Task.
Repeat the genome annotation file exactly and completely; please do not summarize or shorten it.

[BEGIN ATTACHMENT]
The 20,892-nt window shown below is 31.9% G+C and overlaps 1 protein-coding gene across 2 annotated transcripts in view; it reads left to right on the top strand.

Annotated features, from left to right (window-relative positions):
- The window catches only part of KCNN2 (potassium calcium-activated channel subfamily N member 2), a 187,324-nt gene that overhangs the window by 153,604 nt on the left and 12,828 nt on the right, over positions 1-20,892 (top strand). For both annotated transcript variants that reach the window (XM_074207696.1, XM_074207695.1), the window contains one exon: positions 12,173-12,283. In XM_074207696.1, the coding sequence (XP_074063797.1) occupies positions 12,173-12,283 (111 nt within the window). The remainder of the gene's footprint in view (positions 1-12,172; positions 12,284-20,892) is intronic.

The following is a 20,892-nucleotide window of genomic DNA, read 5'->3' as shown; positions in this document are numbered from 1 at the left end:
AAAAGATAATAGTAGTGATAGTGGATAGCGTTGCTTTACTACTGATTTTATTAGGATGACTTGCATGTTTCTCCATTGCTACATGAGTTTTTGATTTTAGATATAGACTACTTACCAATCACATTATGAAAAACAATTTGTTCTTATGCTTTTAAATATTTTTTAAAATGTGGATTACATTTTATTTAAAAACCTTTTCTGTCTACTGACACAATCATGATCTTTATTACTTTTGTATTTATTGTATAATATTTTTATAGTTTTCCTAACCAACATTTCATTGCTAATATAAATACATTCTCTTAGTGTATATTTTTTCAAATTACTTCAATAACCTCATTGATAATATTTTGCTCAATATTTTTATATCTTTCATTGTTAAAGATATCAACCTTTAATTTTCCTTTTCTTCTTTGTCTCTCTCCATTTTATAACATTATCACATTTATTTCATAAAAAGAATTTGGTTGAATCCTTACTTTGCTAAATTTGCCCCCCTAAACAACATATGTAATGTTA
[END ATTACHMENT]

The 20,892-nt window shown below is 31.9% G+C and overlaps 1 protein-coding gene across 2 annotated transcripts in view; it reads left to right on the top strand.

Annotated features, from left to right (window-relative positions):
- The window catches only part of KCNN2 (potassium calcium-activated channel subfamily N member 2), a 187,324-nt gene that overhangs the window by 153,604 nt on the left and 12,828 nt on the right, over positions 1-20,892 (top strand). For both annotated transcript variants that reach the window (XM_074207696.1, XM_074207695.1), the window contains one exon: positions 12,173-12,283. In XM_074207696.1, the coding sequence (XP_074063797.1) occupies positions 12,173-12,283 (111 nt within the window). The remainder of the gene's footprint in view (positions 1-12,172; positions 12,284-20,892) is intronic.

The following is a 20,892-nucleotide window of genomic DNA, read 5'->3' as shown; positions in this document are numbered from 1 at the left end:
AAAAGATAATAGTAGTGATAGTGGATAGCGTTGCTTTACTACTGATTTTATTAGGATGACTTGCATGTTTCTCCATTGCTACATGAGTTTTTGATTTTAGATATAGACTACTTACCAATCACATTATGAAAAACAATTTGTTCTTATGCTTTTAAATATTTTTTAAAATGTGGATTACATTTTATTTAAAAACCTTTTCTGTCTACTGACACAATCATGATCTTTATTACTTTTGTATTTATTGTATAATATTTTTATAGTTTTCCTAACCAACATTTCATTGCTAATATAAATACATTCTCTTAGTGTATATTTTTTCAAATTACTTCAATAACCTCATTGATAATATTTTGCTCAATATTTTTATATCTTTCATTGTTAAAGATATCAACCTTTAATTTTCCTTTTCTTCTTTGTCTCTCTCCATTTTATAACATTATCACATTTATTTCATAAAAAGAATTTGGTTGAATCCTTACTTTGCTAAATTTGCCCCCCTAAACAACATATGTAATGTTA